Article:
The Boulevardier : History and Happenings

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Story Caroline Paulus
Photo Victor Sizemore

The classic cocktail known as the Boulevardier is Bourbon’s answer to the Negroni – a blend of Campari, sweet vermouth, and your favorite whiskey. But don’t confuse the two – “This isn’t a Negroni,” says Paul Clark of Serious Eats. “It is, however, the Negroni’s long-long autumnal cousin.”

So its that autumnal time of year again, and what better way to celebrate the season than with this savory sipper. The Boulevardier was first invented during Prohibition and was known as the signature drink of writer Erskine Gwynne. Gwynne, a writer, left America for Paris in the 1920’s and became the editor of a monthly publication called (what else?) The Boulevardier. 

The three things that make a Boulevardier – Bourbon, Campari, and Vermouth, with a little twist.

The earliest recipe for the drink is found as a footnote in Barflies and Cocktails by Harry McElhone. Another American who made the move to Europe, the former head bartender of the Plaza hotel wrote Barflies and Cocktails to list more than 300 cocktail recipes as a means of preservation during Prohibition. The Boulevardier doesn’t make the cutoff for a formal recipe, but does appear in the epilogue that covers memorable barflies.

“Now is the time for all good barflies to come to the aid of the party, since Erskine Gwynne crashed in with his Boulevardier Cocktail: 1/3 Campari, 1/3 Italian Vermouth, 1/3 Bourbon whisky,” writes McElhone.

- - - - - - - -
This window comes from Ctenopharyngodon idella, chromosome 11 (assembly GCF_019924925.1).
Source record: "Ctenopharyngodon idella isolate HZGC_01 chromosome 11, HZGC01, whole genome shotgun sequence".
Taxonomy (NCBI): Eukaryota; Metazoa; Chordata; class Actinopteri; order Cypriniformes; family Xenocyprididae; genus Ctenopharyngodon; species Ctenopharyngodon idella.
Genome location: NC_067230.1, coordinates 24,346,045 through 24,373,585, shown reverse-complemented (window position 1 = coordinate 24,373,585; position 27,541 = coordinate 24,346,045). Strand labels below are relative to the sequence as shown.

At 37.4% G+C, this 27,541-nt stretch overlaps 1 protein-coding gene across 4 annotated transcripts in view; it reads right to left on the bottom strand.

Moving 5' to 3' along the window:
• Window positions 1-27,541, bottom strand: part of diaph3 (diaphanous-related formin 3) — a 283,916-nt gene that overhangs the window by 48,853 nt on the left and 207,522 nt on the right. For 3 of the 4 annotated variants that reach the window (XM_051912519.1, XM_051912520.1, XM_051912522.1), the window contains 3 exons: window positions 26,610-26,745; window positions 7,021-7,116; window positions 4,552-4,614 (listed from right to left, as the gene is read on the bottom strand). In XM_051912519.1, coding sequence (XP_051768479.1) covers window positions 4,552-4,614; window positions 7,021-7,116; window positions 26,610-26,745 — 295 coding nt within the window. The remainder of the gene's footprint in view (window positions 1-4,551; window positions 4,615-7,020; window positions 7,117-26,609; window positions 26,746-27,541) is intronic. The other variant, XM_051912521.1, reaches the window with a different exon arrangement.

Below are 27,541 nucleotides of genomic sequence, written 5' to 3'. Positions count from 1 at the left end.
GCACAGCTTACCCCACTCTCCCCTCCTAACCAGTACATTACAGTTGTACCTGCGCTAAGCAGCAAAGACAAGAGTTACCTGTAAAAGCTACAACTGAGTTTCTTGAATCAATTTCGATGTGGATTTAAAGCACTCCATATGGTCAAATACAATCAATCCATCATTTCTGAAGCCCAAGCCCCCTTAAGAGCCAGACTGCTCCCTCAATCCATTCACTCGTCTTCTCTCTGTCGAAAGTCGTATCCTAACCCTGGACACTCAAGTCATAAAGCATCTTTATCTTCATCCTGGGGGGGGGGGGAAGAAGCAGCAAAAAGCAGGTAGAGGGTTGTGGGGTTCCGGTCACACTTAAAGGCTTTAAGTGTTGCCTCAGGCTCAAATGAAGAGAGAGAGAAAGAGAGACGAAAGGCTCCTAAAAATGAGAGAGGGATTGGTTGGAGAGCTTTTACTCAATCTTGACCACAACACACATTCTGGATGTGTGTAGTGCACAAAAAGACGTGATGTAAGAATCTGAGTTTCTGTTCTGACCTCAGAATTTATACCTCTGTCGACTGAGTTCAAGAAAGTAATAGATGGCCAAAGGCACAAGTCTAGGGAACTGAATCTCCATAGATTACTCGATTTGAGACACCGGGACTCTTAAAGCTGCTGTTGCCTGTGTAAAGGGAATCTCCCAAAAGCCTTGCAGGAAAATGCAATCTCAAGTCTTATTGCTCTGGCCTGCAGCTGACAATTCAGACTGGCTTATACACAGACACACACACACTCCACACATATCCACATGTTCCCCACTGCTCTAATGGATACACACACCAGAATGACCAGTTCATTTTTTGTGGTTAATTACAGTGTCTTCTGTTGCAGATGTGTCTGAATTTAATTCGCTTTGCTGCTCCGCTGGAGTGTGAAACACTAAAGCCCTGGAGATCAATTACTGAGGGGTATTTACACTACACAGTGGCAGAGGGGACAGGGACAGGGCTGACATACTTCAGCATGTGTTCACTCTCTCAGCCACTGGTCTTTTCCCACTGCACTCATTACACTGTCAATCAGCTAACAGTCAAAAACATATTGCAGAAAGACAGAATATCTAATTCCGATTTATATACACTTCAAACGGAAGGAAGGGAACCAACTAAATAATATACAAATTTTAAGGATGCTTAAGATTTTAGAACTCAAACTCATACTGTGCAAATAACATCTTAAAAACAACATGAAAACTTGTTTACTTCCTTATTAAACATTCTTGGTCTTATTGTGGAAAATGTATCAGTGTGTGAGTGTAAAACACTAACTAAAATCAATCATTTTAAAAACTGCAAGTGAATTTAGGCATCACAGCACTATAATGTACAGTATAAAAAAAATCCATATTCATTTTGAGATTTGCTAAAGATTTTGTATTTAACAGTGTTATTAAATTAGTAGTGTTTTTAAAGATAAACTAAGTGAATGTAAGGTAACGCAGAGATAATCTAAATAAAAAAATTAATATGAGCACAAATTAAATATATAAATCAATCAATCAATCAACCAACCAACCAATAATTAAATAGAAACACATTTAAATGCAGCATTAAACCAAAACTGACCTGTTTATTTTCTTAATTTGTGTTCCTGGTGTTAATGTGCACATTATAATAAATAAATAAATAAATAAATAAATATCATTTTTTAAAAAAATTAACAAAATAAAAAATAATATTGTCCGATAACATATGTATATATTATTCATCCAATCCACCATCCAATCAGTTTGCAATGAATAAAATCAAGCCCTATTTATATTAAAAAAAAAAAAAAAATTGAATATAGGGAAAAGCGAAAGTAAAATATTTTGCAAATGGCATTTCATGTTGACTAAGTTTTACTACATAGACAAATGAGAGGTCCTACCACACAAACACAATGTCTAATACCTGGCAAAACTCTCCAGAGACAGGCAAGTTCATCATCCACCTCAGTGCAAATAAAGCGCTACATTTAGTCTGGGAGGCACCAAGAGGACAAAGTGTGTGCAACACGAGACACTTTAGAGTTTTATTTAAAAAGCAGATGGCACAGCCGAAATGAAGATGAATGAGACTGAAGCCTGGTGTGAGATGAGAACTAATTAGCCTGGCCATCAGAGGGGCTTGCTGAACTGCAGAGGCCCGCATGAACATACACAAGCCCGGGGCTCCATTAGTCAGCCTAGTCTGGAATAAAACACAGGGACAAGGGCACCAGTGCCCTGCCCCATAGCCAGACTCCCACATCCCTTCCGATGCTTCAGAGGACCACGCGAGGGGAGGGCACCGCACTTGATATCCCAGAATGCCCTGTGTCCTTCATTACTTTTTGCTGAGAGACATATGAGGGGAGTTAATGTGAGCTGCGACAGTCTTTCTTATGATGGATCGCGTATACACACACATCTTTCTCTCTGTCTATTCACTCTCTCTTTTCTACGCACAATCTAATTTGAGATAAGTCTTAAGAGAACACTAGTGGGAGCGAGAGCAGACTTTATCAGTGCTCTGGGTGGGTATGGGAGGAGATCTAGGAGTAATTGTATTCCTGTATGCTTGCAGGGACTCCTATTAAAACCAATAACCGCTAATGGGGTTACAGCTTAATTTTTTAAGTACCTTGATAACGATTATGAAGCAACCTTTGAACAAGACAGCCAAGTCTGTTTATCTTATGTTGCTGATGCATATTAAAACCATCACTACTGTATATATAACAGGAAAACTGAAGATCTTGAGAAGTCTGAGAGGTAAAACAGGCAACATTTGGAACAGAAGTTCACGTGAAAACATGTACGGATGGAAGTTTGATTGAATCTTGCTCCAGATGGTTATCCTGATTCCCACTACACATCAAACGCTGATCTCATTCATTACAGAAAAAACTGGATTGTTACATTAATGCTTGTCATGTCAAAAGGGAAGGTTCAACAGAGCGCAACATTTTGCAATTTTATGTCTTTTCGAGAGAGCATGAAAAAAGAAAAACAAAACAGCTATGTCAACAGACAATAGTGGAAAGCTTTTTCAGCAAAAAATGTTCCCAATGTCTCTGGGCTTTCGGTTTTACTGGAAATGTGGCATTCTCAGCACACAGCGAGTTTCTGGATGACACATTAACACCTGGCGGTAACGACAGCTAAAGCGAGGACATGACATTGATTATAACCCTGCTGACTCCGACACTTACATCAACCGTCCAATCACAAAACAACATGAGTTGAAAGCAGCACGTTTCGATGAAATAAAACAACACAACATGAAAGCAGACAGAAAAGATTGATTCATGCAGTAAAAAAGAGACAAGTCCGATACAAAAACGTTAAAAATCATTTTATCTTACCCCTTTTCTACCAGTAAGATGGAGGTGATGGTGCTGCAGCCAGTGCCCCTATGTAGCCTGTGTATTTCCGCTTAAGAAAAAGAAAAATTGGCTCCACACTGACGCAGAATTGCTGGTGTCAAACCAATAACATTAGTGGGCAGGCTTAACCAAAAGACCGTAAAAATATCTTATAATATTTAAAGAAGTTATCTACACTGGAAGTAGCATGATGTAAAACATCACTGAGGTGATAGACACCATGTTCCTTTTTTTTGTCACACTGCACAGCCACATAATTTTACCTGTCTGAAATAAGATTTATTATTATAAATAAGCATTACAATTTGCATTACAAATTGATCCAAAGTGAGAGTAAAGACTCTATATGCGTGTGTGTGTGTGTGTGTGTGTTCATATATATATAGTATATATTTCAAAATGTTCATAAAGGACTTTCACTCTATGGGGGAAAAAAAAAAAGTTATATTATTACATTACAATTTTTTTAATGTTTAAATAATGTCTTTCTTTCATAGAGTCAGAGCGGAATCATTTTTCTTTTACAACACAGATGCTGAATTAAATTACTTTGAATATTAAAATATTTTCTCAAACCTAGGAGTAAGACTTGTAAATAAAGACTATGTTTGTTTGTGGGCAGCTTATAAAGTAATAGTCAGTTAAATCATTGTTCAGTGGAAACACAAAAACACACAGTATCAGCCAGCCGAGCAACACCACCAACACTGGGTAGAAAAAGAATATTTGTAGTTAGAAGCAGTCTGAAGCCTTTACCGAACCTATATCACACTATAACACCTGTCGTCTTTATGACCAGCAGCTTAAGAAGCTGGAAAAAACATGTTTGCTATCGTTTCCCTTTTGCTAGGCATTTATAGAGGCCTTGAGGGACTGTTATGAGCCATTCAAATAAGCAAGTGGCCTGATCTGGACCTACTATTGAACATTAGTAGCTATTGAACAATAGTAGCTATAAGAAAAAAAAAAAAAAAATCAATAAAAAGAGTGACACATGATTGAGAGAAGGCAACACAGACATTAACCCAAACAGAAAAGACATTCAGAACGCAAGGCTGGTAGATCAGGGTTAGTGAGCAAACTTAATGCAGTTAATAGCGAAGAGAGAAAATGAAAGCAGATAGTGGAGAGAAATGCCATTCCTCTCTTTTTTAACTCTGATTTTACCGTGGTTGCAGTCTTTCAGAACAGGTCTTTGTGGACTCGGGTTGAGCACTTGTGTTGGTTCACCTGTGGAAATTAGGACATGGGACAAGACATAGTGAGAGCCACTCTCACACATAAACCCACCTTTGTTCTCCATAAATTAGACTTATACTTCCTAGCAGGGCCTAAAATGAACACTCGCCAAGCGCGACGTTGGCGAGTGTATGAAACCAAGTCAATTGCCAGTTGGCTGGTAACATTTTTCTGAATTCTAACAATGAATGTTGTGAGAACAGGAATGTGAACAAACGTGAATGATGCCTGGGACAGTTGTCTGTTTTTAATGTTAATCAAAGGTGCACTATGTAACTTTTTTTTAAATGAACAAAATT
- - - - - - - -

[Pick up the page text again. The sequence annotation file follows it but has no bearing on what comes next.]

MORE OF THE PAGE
The original recipe is a perfect balance, but many bartenders add their own touch – an extra ounce of whiskey, a blend of different Vermouth varieties, or a lemon twist as opposed to the orange.

Click to buy your own mini barrel for aging your Boulevardier.

Bob Eidson, publisher of the Bourbon Review and proprietor Belle’s Cocktail Lounge in Lexington, Kentucky, tried a barrel-aged version with Buffalo Trace as a nod to Kentucky’s Bourbon heritage. “We enjoyed bringing back this Barrel Aged interpretation. It was a hit with the #KY225 event we had, celebrating KY’s 225th anniversary. ‘Negroni Week’ had just passed, and we were looking for an iconic cocktail to set back in our 5-liter barrels; so we turned to the Boulevardier,” says Eidson. “It was a little risky, because a barrel can ‘round out’ a cocktail, thus softening the distinctive flavor profile which is synonymous with the Boulevardier. But it simply tasted amazing, even if the distinctive profile was softened by the barrel.”

Whatever the variation may be, the Boulevardier is one of the oldest and best ways to mix your Bourbon. Get your mini barrel today and try one yourself!